Monday, November 03, 2008

Real asset returns and trends




The charts above are the monetary inflation adjusted S&P 500 index and a chart of the equally indexed true money supply, CPI, nominal GDP, and S&P 500.

We can see that the monetary adjusted returns of the S&P 500 is zero, or closely approximates zero with wild variances. During the 1970s inflationary period the stock market discounted the inflation into asset valuations. It took over 20 years for the market to recover in real terms as the tech boom and massive increases in productivity led to real wealth generation. However, during this boom, asset values were inflated and had to correct to the real cash flow potential of the underlying businesses. The attempt to reflate the economy burst last year as inflation exploded and asset values plummeted.

The latest credit induced bubble produced real wealth for holders of stocks until the end of last year. Historically, that wealth creation was above the average and given what we have observed, that real stock returns are zero in this credit based environment, these holders should have sold to the highest bidder.

I am willing to bet that we will see a period similar to the 1970s where we will see no real return on assets as long as we have massive monetary inflation and easy credit as evidenced by lower interest rates (Fed funds, libor, etc).

How do you make money in this environment? Of course this is the most difficult question that everyone is asking. I personally am using my trend following system that tracks the S&P 500. It is in the middle of a drawdown, but has recovered significantly from where it was (up 26% from its bottom). I fully expect that it will be short the market in the next couple weeks.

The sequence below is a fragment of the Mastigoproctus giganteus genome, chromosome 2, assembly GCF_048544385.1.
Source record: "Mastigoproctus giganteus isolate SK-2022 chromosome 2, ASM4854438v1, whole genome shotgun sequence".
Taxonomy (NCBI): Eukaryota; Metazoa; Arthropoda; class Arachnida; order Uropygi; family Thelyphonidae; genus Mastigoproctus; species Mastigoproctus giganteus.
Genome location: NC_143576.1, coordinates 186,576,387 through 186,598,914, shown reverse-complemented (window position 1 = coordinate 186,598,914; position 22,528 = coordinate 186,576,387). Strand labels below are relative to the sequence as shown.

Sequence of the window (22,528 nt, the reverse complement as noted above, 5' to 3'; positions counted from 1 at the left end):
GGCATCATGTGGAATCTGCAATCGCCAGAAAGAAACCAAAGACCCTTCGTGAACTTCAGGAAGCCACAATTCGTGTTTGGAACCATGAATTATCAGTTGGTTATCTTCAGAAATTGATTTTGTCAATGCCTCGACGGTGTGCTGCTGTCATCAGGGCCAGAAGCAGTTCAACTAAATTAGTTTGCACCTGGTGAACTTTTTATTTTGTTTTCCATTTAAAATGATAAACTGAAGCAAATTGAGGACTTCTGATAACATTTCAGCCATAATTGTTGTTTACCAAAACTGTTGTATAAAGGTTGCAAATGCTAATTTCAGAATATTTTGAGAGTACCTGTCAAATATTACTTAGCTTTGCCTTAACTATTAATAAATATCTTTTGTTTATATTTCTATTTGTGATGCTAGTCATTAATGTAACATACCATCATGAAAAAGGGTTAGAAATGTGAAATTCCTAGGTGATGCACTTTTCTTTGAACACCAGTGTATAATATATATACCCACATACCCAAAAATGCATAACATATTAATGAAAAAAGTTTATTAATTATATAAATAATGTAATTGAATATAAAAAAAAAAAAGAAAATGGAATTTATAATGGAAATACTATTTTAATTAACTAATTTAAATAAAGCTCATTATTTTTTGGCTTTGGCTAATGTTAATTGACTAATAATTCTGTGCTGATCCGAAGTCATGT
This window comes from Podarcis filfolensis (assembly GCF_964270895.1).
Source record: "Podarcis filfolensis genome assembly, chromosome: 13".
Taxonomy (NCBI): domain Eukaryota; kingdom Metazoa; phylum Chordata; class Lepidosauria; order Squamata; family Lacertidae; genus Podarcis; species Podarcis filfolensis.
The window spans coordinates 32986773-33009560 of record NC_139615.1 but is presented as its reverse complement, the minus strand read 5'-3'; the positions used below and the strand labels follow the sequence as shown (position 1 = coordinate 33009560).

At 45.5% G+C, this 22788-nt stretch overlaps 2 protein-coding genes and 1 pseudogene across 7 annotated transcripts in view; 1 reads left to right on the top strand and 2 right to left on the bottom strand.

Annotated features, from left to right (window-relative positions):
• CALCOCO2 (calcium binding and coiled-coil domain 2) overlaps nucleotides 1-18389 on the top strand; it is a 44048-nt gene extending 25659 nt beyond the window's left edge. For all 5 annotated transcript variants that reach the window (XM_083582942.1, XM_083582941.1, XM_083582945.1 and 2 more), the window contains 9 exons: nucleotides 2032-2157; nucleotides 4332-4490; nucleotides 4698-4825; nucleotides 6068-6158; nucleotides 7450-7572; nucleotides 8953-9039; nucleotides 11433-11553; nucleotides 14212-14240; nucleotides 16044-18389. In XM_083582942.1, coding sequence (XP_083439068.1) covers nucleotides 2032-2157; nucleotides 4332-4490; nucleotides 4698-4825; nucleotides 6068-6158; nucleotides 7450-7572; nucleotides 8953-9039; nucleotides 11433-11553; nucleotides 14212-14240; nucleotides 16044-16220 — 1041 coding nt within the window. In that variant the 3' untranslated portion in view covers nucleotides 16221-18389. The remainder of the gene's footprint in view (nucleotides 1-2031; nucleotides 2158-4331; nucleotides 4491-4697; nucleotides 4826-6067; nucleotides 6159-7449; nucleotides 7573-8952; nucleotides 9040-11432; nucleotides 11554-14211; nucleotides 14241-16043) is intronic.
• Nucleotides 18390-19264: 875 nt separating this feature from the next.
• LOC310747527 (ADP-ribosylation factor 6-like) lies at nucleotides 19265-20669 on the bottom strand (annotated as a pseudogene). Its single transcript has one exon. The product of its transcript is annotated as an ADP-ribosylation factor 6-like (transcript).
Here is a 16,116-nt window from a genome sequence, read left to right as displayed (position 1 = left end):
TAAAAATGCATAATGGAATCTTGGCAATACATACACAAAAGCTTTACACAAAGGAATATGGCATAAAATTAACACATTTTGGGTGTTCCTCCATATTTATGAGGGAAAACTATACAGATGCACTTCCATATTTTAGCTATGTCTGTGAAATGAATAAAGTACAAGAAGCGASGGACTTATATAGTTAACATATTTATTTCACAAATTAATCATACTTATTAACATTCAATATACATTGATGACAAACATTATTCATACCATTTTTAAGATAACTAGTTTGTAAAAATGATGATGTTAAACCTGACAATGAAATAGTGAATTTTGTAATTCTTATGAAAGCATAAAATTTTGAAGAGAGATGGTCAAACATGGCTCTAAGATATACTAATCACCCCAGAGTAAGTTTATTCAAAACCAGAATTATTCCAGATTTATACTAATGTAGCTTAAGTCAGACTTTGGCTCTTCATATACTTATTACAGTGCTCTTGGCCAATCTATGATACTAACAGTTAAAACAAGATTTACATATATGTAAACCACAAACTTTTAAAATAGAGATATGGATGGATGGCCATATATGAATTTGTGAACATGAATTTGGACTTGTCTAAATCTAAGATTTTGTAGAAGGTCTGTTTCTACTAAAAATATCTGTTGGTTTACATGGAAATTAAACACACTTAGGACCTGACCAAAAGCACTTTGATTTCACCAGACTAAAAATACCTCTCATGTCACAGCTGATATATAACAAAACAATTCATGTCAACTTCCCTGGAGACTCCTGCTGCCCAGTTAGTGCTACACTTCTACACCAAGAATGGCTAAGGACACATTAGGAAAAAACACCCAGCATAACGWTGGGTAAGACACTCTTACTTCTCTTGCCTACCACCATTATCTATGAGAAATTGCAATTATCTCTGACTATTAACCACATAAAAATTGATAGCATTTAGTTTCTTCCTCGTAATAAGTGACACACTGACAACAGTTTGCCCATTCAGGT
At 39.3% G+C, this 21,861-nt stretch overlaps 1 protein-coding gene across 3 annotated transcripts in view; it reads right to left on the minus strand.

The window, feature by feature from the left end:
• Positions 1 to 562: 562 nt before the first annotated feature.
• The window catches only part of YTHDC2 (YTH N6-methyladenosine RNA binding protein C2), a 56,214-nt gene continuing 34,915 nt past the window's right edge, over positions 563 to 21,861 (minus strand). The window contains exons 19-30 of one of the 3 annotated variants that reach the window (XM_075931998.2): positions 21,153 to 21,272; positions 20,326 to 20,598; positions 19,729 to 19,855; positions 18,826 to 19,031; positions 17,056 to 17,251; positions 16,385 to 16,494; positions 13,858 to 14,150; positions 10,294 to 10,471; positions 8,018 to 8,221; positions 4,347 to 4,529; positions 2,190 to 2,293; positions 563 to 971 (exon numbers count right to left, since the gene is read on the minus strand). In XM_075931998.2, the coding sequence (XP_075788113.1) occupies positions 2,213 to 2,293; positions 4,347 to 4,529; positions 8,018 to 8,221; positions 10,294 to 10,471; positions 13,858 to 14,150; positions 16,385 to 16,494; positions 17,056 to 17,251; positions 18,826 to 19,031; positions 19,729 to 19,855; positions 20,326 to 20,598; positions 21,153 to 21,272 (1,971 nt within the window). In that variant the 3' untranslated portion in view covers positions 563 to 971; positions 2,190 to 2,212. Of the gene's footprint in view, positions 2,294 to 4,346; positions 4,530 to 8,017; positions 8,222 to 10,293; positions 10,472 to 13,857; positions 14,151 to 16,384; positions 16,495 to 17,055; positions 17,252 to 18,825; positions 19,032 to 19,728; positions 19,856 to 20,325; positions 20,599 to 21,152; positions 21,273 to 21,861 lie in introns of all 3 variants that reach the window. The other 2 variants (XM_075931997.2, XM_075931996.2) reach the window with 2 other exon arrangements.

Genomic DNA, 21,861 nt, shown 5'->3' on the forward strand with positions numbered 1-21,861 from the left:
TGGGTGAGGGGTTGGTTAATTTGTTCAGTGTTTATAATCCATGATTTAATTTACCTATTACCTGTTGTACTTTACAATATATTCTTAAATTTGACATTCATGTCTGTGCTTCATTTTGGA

Another way would be to use the real s&p chart and look for relative bottoms to start dollar cost averaging into an S&P index strategy being long the market. The problem with this is that stock prices are completely unpredictable, which also means that you should not expect that prices will act how they have historically acted. Markets have tended to over correct below the monetary adjusted zero line (or 100 on the chart).

Commodities, theoretically, should rise in an environment of monetary inflation. I would tend to believe that current prices are not reflective of real values of commodities. Instead, they are artificially low because of the liquidation of positions by over leveraged hedge funds, investment banks, and central banks. That is unless we are going to experience monetary deflation because banks cannot find low risk places to earn money (i.e. credit contraction and destruction). This is what I've been trying to wrap my head around for the last six months without a definitive conclusion. These two opposing forces are battling it out in the market, both of which are probably bad for asset values.

Can you see why I am a trend follower? I'm just not smart enough to figure out what the outcome will be, so I follow prices and manage risk, something that the investment banks didn't do. It's more important to stay solvent than to be right.

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